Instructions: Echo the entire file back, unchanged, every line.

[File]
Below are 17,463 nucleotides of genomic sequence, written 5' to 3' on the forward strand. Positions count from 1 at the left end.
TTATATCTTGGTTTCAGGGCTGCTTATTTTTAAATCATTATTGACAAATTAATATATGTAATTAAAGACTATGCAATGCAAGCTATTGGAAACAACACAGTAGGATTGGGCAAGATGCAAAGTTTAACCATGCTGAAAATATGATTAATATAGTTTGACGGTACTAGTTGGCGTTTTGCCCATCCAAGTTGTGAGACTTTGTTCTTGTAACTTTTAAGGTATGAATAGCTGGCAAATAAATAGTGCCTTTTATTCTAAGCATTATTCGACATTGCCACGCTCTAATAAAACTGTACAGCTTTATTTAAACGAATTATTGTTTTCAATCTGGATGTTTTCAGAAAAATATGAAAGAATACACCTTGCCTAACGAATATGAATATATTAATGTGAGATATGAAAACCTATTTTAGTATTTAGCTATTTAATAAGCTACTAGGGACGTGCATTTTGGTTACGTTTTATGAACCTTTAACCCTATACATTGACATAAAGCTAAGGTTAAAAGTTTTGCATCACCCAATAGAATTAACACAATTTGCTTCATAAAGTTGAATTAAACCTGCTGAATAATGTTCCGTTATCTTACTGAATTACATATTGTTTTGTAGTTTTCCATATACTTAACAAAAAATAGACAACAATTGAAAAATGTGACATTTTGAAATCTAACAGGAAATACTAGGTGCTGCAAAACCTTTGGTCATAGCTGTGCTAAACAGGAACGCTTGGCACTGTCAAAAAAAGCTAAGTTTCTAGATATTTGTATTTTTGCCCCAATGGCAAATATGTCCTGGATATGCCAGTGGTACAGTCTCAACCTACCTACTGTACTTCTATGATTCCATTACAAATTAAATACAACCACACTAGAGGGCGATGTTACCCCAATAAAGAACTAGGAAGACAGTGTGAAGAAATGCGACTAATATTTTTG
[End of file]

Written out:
Below are 17,463 nucleotides of genomic sequence, written 5' to 3' on the forward strand. Positions count from 1 at the left end.
TTATATCTTGGTTTCAGGGCTGCTTATTTTTAAATCATTATTGACAAATTAATATATGTAATTAAAGACTATGCAATGCAAGCTATTGGAAACAACACAGTAGGATTGGGCAAGATGCAAAGTTTAACCATGCTGAAAATATGATTAATATAGTTTGACGGTACTAGTTGGCGTTTTGCCCATCCAAGTTGTGAGACTTTGTTCTTGTAACTTTTAAGGTATGAATAGCTGGCAAATAAATAGTGCCTTTTATTCTAAGCATTATTCGACATTGCCACGCTCTAATAAAACTGTACAGCTTTATTTAAACGAATTATTGTTTTCAATCTGGATGTTTTCAGAAAAATATGAAAGAATACACCTTGCCTAACGAATATGAATATATTAATGTGAGATATGAAAACCTATTTTAGTATTTAGCTATTTAATAAGCTACTAGGGACGTGCATTTTGGTTACGTTTTATGAACCTTTAACCCTATACATTGACATAAAGCTAAGGTTAAAAGTTTTGCATCACCCAATAGAATTAACACAATTTGCTTCATAAAGTTGAATTAAACCTGCTGAATAATGTTCCGTTATCTTACTGAATTACATATTGTTTTGTAGTTTTCCATATACTTAACAAAAAATAGACAACAATTGAAAAATGTGACATTTTGAAATCTAACAGGAAATACTAGGTGCTGCAAAACCTTTGGTCATAGCTGTGCTAAACAGGAACGCTTGGCACTGTCAAAAAAAGCTAAGTTTCTAGATATTTGTATTTTTGCCCCAATGGCAAATATGTCCTGGATATGCCAGTGGTACAGTCTCAACCTACCTACTGTACTTCTATGATTCCATTACAAATTAAATACAACCACACTAGAGGGCGATGTTACCCCAATAAAGAACTAGGAAGACAGTGTGAAGAAATGCGACTAATATTTTTG